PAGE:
The following is written by a former Roman Catholic who became a member of the church of Christ after a very intense and heart wrenching investigation. He was encouraged to read a public debate that took place well over a hundred years ago between a member of the church of Christ and a Roman Catholic priest. He writes:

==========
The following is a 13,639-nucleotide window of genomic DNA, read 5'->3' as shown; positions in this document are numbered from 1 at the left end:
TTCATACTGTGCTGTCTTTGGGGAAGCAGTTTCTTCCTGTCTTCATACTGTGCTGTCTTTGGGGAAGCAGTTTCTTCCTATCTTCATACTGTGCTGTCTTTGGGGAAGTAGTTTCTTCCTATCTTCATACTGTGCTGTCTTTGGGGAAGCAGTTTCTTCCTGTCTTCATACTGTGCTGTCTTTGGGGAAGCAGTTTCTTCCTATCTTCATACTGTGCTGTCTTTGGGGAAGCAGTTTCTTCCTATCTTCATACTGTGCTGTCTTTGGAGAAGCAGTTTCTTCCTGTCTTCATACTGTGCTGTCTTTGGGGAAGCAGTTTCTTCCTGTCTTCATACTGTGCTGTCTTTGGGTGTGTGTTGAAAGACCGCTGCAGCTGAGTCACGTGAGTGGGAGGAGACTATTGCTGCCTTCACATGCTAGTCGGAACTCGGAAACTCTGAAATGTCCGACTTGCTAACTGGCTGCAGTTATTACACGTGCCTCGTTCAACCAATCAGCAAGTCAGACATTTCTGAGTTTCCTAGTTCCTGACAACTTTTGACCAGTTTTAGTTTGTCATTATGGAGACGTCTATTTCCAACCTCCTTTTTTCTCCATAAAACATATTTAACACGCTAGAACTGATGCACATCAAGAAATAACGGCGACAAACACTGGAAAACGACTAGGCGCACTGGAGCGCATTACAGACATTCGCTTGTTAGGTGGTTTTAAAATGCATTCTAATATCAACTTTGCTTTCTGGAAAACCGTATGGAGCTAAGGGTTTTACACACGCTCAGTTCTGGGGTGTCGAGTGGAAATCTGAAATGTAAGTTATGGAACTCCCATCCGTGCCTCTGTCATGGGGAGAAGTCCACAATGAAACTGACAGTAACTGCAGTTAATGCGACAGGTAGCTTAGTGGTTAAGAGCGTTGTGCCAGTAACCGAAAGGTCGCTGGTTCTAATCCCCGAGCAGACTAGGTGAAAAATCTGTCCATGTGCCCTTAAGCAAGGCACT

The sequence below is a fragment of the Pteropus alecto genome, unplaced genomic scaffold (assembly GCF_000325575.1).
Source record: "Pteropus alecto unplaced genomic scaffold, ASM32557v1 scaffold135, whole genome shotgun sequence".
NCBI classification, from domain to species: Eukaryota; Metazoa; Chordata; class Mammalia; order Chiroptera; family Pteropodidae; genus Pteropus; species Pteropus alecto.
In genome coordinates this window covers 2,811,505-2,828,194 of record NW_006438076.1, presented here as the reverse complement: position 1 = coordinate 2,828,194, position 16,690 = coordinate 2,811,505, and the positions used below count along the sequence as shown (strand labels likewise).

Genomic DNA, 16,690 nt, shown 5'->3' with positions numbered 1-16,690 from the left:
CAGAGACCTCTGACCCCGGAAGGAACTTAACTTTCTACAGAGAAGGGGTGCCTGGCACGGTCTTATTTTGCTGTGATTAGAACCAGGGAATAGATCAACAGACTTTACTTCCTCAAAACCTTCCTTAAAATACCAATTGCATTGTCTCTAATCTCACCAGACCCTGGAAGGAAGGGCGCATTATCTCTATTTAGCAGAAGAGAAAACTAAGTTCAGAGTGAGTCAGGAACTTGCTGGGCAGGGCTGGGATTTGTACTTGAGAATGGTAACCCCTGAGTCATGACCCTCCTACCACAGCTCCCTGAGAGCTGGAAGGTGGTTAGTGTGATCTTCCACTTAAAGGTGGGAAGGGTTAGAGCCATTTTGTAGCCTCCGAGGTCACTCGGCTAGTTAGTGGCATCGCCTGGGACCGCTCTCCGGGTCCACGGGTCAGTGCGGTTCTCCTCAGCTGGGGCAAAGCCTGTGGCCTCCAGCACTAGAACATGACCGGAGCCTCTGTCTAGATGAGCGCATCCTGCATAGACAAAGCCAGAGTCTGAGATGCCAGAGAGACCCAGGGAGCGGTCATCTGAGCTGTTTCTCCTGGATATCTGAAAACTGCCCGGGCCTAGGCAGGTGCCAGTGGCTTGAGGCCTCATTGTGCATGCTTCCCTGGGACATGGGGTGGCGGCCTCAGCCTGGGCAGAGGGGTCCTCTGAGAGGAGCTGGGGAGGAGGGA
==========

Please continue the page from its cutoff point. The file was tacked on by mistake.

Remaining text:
“However, his opponent was no slouch either. Described as a careful student of New Testament Greek, an outstanding educator, editor, and author, Alexander Campbell founded Bethany College in West Virginia, published two journals for a combined forty-two years, wrote several books, published a translation of the New Testament, addressed the United States Congress upon their dismissal of a session in order to hear him preach, and packed all church buildings wherever he spoke. When I read that all religious bodies in the United States had been influenced by this man because he almost single-handedly forced men to re-examine cherished traditions to see if they conformed to the truth of God, I knew this man did his homework and would press Bishop Purcell with his research. But, hey! That’s exactly what I want. No Catholic is going to question a bishop’s lecture on the origin of the pope, but how will it hold up when confronted by this Campbell fellow?… Campbell then quoted Du Pin, the Catholic historian. “St. Gregory does not only oppose this title in the patriarch of Constantinople, but maintains also, that it cannot agree to any other bishop, and that the bishop of Rome neither ought, nor can assume it.… [Peter] was not called universal apostle. That the title of universal bishop is against the rules of the gospel [the Scriptures], and the appointment of the canons [the laws formulated at the Church councils]: that there cannot be a universal bishop.” 2 Campbell then resumed his comments. But at this time [near the end of the 6th century] the patriarchs of Constantinople [John] and Rome [Gregory] were contending for the supremacy [of the church], and while it appeared to Gregory that his rival of the east was likely to process the title, he [Gregory] saw in it, everything anti-Christian and profane. When a new dynasty, however ascended the [Emperor’s] throne and offered the title to a Roman bishop, it [the title of universal patriarch] lost all its blasphemy and impiety, and we [then] find the successor of Gregory can wear the title of universal patriarch when tendered him by Phocas [the new Emperor], without the least scrupulosity. It is then a fact worthy of much consideration in this discussion, that John, bishop of Constantinople, first assumed the title of universal head of the whole Christian church, and that the bishop of Rome [Gregory] did in that case oppose it as anti-scriptural and anti-christian. Concerning the reputation of St. Gregory, I need not be profuse. Of the Gregories he is deservedly called the Great. Renowned in history as the one who stamped his own image on the Roman world for a period of five hundred years, yet he could not brook the idea of a pope, especially when about to be bestowed on his rival at Constantinople. St. Gregory, be it remembered, says Du Pin, did not only oppose the title in the case of John the Faster, as proud, heretical, blasphemous, &c., but could not agree to its being assumed by any other bishop; he affirmed that the bishops of Rome ought not, dare not, cannot assume this pompous and arrogant title. Thus stood matters as respects a supreme head up to within 14 years of the close of the 6th century. 3 Distressed, I wanted to tear out the page and burn it. But I would only be reacting dishonestly with the established and unchangeable facts of history. What had happened, happened. I dropped the book to my chest and stared at the ceiling. Wow! I thought with astonishment. No universal bishop until at least 588 A.D.! And when the first one finally arose, it was only the result of a power struggle between the two bishops of the two most important cities of the day. Unfortunately, a Catholic historian proved my earlier suspicions correct: the office of the pope was created by men, NOT God; and it was created centuries after the Church began. Even Gregory, the bishop of Rome, who would have been the pope if there was a pope, emphatically denied the Church to have a universal bishop over the universal Church. So, Gregory, one of the four most prominent patriarchs of the Church in that day, lets us know there was no universal bishop in the Church from its beginning unto at least 588 A.D.!” (Gary Henson, The Ivory Domino, 3266-3366 (Kindle Edition, emphasis added, M.T.)); Charleston, AR; Cobb Publishing)